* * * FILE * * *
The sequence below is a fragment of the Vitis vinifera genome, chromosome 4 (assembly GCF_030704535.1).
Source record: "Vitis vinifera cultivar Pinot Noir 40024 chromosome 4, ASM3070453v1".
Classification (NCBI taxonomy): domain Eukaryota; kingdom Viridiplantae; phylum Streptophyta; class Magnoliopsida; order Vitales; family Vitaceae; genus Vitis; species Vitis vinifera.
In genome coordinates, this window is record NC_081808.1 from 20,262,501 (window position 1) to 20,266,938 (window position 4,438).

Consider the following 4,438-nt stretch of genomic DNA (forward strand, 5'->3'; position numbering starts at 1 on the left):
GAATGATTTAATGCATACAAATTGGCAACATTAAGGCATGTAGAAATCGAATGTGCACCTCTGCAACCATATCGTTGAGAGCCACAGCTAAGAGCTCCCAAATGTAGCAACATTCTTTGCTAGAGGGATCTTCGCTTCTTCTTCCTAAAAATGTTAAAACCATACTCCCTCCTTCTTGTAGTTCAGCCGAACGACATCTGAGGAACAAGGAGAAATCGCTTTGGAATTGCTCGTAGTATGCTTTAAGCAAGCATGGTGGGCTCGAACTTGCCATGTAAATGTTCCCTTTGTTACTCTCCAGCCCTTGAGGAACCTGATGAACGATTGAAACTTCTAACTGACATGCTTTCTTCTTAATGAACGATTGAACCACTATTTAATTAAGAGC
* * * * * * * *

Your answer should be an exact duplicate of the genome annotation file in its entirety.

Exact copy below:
The sequence below is a fragment of the Vitis vinifera genome, chromosome 4 (assembly GCF_030704535.1).
Source record: "Vitis vinifera cultivar Pinot Noir 40024 chromosome 4, ASM3070453v1".
Classification (NCBI taxonomy): domain Eukaryota; kingdom Viridiplantae; phylum Streptophyta; class Magnoliopsida; order Vitales; family Vitaceae; genus Vitis; species Vitis vinifera.
In genome coordinates, this window is record NC_081808.1 from 20,262,501 (window position 1) to 20,266,938 (window position 4,438).

Consider the following 4,438-nt stretch of genomic DNA (forward strand, 5'->3'; position numbering starts at 1 on the left):
GAATGATTTAATGCATACAAATTGGCAACATTAAGGCATGTAGAAATCGAATGTGCACCTCTGCAACCATATCGTTGAGAGCCACAGCTAAGAGCTCCCAAATGTAGCAACATTCTTTGCTAGAGGGATCTTCGCTTCTTCTTCCTAAAAATGTTAAAACCATACTCCCTCCTTCTTGTAGTTCAGCCGAACGACATCTGAGGAACAAGGAGAAATCGCTTTGGAATTGCTCGTAGTATGCTTTAAGCAAGCATGGTGGGCTCGAACTTGCCATGTAAATGTTCCCTTTGTTACTCTCCAGCCCTTGAGGAACCTGATGAACGATTGAAACTTCTAACTGACATGCTTTCTTCTTAATGAACGATTGAACCACTATTTAATTAAGAGC